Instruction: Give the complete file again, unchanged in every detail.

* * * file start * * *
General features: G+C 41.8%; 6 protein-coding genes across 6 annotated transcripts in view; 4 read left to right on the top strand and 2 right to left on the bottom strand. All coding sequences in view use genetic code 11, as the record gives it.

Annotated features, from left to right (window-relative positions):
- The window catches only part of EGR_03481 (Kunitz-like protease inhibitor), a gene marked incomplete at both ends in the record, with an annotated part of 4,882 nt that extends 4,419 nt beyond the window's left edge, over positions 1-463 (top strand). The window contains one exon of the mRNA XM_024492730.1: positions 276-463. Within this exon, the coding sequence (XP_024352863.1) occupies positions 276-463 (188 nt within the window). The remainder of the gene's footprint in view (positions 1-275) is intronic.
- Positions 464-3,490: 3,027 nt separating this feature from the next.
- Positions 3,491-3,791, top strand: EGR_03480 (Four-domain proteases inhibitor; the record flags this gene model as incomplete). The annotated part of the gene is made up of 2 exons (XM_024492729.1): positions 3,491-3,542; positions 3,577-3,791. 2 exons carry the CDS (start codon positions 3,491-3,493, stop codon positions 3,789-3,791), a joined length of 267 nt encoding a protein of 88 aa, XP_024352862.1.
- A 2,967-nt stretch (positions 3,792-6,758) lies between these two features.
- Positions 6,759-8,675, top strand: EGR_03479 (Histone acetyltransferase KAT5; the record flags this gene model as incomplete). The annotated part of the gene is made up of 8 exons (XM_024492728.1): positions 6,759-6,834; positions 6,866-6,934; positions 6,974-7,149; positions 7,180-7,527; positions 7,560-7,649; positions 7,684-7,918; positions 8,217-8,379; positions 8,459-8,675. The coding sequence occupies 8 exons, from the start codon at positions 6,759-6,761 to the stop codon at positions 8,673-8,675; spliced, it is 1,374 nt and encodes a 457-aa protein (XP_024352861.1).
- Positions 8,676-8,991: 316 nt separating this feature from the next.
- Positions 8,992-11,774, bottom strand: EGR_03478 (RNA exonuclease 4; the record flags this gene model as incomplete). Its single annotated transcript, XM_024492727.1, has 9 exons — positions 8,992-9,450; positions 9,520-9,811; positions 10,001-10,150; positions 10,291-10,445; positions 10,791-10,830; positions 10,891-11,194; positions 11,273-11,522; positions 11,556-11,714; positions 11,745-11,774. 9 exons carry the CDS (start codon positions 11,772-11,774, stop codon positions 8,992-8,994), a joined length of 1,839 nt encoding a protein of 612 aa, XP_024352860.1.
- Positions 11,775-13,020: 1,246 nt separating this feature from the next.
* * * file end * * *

General features: G+C 41.8%; 6 protein-coding genes across 6 annotated transcripts in view; 4 read left to right on the top strand and 2 right to left on the bottom strand. All coding sequences in view use genetic code 11, as the record gives it.

Annotated features, from left to right (window-relative positions):
- The window catches only part of EGR_03481 (Kunitz-like protease inhibitor), a gene marked incomplete at both ends in the record, with an annotated part of 4,882 nt that extends 4,419 nt beyond the window's left edge, over positions 1-463 (top strand). The window contains one exon of the mRNA XM_024492730.1: positions 276-463. Within this exon, the coding sequence (XP_024352863.1) occupies positions 276-463 (188 nt within the window). The remainder of the gene's footprint in view (positions 1-275) is intronic.
- Positions 464-3,490: 3,027 nt separating this feature from the next.
- Positions 3,491-3,791, top strand: EGR_03480 (Four-domain proteases inhibitor; the record flags this gene model as incomplete). The annotated part of the gene is made up of 2 exons (XM_024492729.1): positions 3,491-3,542; positions 3,577-3,791. 2 exons carry the CDS (start codon positions 3,491-3,493, stop codon positions 3,789-3,791), a joined length of 267 nt encoding a protein of 88 aa, XP_024352862.1.
- A 2,967-nt stretch (positions 3,792-6,758) lies between these two features.
- Positions 6,759-8,675, top strand: EGR_03479 (Histone acetyltransferase KAT5; the record flags this gene model as incomplete). The annotated part of the gene is made up of 8 exons (XM_024492728.1): positions 6,759-6,834; positions 6,866-6,934; positions 6,974-7,149; positions 7,180-7,527; positions 7,560-7,649; positions 7,684-7,918; positions 8,217-8,379; positions 8,459-8,675. The coding sequence occupies 8 exons, from the start codon at positions 6,759-6,761 to the stop codon at positions 8,673-8,675; spliced, it is 1,374 nt and encodes a 457-aa protein (XP_024352861.1).
- Positions 8,676-8,991: 316 nt separating this feature from the next.
- Positions 8,992-11,774, bottom strand: EGR_03478 (RNA exonuclease 4; the record flags this gene model as incomplete). Its single annotated transcript, XM_024492727.1, has 9 exons — positions 8,992-9,450; positions 9,520-9,811; positions 10,001-10,150; positions 10,291-10,445; positions 10,791-10,830; positions 10,891-11,194; positions 11,273-11,522; positions 11,556-11,714; positions 11,745-11,774. 9 exons carry the CDS (start codon positions 11,772-11,774, stop codon positions 8,992-8,994), a joined length of 1,839 nt encoding a protein of 612 aa, XP_024352860.1.
- Positions 11,775-13,020: 1,246 nt separating this feature from the next.